Merlin's prediction is accurate. That day, the two princes land on the shores of Britain, and Aurelius Ambrosius is immediately crowned king by the British people. Vortigern flees and travels across Wales, but Aurelius and his army pursue him and force him to take refuge in one of his fortresses. They manage to set it on fire, and Vortigern perishes in the flames.

Next, Aurelius attacks the Saxons, and drives them north. He manages to capture Hengist, and has him executed. Then, Aurelius gets to work repairing the churches which the Saxons destroyed during their invasion.

With Aurelius restoring Britain, Merlin becomes his advisor. When Aurelius wants to build a memorial for the Britons who were slaughtered at the peace conference, Merlin tells him about a hill in Ireland where, in ancient times, giants brought stones from Africa and arranged them in a magic circle. Aurelius wants to move the stones to this memorial, and he sends both Merlin and Utherpendragon to Ireland to retrieve them. The stones are too heavy for the king's workmen to move, but using his secret arts, Merlin disassembles the stones and reassembles them in Britain. And this is the site which later came to be called Stonehenge.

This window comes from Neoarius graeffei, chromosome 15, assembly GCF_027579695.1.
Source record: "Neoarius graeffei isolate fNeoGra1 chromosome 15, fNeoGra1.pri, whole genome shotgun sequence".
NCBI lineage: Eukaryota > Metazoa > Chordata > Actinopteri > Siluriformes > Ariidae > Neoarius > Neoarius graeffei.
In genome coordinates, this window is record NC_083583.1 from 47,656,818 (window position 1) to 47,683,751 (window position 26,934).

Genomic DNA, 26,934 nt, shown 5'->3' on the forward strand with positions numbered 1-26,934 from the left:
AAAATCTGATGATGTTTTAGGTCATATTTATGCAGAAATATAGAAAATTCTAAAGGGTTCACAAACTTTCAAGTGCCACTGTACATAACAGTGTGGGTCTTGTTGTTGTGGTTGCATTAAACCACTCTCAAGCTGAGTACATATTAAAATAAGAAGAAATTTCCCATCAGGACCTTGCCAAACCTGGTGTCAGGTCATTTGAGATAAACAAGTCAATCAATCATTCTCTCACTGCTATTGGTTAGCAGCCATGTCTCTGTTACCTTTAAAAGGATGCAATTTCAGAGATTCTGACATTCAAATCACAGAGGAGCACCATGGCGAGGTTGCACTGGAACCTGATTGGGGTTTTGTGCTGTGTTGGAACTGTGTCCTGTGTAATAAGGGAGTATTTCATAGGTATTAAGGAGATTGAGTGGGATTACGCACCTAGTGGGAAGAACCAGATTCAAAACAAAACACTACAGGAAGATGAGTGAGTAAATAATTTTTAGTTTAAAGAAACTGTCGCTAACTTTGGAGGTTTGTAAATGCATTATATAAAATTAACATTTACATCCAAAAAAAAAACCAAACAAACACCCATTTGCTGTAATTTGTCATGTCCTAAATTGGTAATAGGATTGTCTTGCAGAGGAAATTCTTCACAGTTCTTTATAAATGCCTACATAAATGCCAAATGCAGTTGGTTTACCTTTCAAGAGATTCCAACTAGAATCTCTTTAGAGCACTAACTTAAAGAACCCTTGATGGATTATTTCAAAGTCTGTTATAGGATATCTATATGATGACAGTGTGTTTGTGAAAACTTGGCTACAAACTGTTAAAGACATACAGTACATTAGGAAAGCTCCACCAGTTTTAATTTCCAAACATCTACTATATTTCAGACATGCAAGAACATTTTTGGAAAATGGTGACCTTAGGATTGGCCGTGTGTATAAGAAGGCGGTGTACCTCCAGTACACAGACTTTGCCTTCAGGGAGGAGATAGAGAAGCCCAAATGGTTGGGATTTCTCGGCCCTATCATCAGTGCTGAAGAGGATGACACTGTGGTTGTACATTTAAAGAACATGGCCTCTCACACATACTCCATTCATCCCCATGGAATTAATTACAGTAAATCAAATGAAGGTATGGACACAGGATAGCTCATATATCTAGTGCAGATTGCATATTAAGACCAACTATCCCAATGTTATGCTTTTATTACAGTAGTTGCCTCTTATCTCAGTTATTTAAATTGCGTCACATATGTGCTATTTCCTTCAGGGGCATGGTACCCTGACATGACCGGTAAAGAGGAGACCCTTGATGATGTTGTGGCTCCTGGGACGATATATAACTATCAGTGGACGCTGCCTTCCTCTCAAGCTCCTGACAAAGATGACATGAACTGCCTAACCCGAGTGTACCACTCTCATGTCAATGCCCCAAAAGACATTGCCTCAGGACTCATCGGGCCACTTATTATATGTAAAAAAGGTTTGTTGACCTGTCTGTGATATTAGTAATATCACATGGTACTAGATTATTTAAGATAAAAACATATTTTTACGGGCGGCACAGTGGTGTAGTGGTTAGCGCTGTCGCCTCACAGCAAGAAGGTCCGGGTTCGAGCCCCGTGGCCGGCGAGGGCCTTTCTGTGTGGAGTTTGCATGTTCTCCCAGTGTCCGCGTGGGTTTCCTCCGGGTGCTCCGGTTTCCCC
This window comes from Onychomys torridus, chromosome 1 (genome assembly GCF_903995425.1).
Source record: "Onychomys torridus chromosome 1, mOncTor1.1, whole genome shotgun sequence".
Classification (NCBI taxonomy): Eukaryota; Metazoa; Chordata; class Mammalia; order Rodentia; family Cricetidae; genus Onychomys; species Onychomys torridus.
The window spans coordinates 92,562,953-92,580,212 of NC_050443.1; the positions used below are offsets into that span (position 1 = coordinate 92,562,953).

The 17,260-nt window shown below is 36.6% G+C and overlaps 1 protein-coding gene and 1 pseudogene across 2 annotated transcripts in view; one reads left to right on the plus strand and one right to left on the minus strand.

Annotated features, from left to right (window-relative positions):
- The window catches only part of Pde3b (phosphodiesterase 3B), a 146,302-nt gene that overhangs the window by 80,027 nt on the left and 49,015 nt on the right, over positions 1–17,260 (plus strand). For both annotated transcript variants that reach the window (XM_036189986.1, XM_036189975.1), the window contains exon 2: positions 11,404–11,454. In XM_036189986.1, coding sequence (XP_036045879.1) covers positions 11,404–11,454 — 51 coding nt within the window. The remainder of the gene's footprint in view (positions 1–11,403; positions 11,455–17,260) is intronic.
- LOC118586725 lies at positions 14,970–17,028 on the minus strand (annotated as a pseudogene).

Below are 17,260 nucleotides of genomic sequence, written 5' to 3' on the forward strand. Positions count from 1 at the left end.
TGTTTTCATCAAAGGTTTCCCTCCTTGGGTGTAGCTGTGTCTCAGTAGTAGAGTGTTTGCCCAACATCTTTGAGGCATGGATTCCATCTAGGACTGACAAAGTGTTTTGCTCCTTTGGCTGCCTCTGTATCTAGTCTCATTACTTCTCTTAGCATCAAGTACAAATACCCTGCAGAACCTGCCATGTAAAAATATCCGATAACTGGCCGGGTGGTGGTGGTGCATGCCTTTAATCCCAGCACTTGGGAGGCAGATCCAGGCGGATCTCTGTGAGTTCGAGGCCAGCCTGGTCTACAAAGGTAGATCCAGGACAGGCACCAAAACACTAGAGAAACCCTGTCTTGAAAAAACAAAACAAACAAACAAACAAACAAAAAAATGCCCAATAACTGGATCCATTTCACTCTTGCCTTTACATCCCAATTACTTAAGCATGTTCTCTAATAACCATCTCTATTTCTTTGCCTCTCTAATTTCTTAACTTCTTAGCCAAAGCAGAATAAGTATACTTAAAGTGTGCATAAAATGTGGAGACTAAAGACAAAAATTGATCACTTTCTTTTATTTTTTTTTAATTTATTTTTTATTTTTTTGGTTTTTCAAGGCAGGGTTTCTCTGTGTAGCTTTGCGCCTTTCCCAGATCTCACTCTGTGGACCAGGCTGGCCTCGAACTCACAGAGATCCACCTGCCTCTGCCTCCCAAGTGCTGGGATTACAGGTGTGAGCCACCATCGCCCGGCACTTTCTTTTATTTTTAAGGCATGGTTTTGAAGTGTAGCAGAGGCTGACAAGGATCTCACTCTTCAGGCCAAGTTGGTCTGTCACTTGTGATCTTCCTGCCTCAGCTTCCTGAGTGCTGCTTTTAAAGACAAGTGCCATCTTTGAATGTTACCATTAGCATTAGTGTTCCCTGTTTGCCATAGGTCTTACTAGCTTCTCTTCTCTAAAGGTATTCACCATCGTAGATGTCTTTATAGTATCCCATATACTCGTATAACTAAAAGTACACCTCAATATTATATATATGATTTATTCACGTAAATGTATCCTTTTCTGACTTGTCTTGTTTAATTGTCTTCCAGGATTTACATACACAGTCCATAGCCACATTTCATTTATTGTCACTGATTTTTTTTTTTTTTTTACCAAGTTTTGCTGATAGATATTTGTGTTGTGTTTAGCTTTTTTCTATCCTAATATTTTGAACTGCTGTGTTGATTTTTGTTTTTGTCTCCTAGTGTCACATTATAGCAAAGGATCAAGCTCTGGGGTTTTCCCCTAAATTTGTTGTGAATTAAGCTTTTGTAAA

Aurelius takes ill, and a surviving son of Vortigern bribes his doctor to give him poison instead of medicine. After he dies, Utherpendragon becomes king, and now he must deal with fighting off the remaining Saxons.

For the Easter celebration, Utherpendragon holds a feast at London, and orders all of his nobles to attend. This includes Gorlois, the Duke of Cornwall, and his wife Ygerna, who is the most beautiful woman in the kingdom. Utherpendragon is overcome with lust for her, and he actively pursues her, constantly smiling at her, and sending food and drink to her table. This enrages Gorlois, and he takes his wife away. Utherpendragon orders them to return, but Gorlois refuses, and the two men go to war. For safety, Gorlois locks Ygerna up in their castle at Tintagel.